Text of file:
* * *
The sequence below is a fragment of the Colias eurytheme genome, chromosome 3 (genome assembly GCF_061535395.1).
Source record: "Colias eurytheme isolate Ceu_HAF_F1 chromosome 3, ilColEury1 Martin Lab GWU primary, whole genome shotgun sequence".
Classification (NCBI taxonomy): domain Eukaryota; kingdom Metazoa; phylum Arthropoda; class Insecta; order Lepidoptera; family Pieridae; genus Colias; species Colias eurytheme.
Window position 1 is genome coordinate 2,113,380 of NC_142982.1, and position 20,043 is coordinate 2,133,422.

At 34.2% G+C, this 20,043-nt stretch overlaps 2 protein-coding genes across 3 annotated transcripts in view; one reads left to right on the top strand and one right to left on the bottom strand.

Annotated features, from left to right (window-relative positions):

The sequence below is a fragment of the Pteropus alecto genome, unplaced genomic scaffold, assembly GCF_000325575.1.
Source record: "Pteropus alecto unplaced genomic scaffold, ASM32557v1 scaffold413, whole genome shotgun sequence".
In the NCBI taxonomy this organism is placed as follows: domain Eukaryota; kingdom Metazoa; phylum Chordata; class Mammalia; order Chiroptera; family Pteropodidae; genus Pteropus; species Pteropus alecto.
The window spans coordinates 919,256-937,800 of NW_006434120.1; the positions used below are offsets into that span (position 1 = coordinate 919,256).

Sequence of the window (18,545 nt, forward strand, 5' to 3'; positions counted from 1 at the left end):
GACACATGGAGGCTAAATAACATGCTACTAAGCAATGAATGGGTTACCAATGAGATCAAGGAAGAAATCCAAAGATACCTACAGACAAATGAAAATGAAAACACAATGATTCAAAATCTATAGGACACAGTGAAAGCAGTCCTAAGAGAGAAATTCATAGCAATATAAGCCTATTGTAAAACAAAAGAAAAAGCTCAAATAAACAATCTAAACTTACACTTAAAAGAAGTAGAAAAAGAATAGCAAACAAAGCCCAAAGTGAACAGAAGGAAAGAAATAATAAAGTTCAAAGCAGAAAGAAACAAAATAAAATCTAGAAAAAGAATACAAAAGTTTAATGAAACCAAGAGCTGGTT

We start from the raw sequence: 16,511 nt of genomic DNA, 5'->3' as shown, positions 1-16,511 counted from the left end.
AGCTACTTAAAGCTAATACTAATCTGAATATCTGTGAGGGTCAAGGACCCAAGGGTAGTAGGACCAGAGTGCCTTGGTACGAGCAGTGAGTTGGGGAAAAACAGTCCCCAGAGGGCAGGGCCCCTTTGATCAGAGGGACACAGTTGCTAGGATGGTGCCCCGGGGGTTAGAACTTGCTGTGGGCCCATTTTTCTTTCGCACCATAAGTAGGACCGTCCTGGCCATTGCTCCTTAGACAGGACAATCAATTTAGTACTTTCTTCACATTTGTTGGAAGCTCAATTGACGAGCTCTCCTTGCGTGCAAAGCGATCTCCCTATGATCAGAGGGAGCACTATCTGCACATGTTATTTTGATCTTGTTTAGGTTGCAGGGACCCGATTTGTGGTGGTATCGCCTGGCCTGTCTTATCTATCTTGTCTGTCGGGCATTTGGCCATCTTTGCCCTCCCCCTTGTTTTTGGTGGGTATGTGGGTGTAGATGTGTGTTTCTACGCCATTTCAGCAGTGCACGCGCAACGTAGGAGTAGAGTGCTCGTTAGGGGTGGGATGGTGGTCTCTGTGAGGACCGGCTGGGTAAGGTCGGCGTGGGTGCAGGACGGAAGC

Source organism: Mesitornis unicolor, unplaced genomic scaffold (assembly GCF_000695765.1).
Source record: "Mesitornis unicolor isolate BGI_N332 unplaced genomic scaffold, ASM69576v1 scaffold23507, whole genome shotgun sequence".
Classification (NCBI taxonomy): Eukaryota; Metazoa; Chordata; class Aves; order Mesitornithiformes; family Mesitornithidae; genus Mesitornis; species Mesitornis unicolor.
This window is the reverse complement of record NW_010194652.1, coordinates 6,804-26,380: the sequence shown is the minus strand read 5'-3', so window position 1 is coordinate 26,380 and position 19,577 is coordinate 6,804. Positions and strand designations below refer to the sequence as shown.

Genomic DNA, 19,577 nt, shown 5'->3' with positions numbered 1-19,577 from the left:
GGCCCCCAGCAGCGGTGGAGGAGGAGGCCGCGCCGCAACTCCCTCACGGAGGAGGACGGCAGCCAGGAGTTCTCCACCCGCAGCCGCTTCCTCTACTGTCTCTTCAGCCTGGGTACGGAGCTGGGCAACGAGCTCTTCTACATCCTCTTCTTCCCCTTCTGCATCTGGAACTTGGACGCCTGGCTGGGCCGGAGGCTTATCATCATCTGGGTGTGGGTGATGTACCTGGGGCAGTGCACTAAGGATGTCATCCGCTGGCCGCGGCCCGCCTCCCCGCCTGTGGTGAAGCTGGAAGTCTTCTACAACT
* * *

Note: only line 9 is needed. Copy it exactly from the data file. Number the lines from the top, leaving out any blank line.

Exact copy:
In the NCBI taxonomy this organism is placed as follows: domain Eukaryota; kingdom Metazoa; phylum Chordata; class Mammalia; order Chiroptera; family Pteropodidae; genus Pteropus; species Pteropus alecto.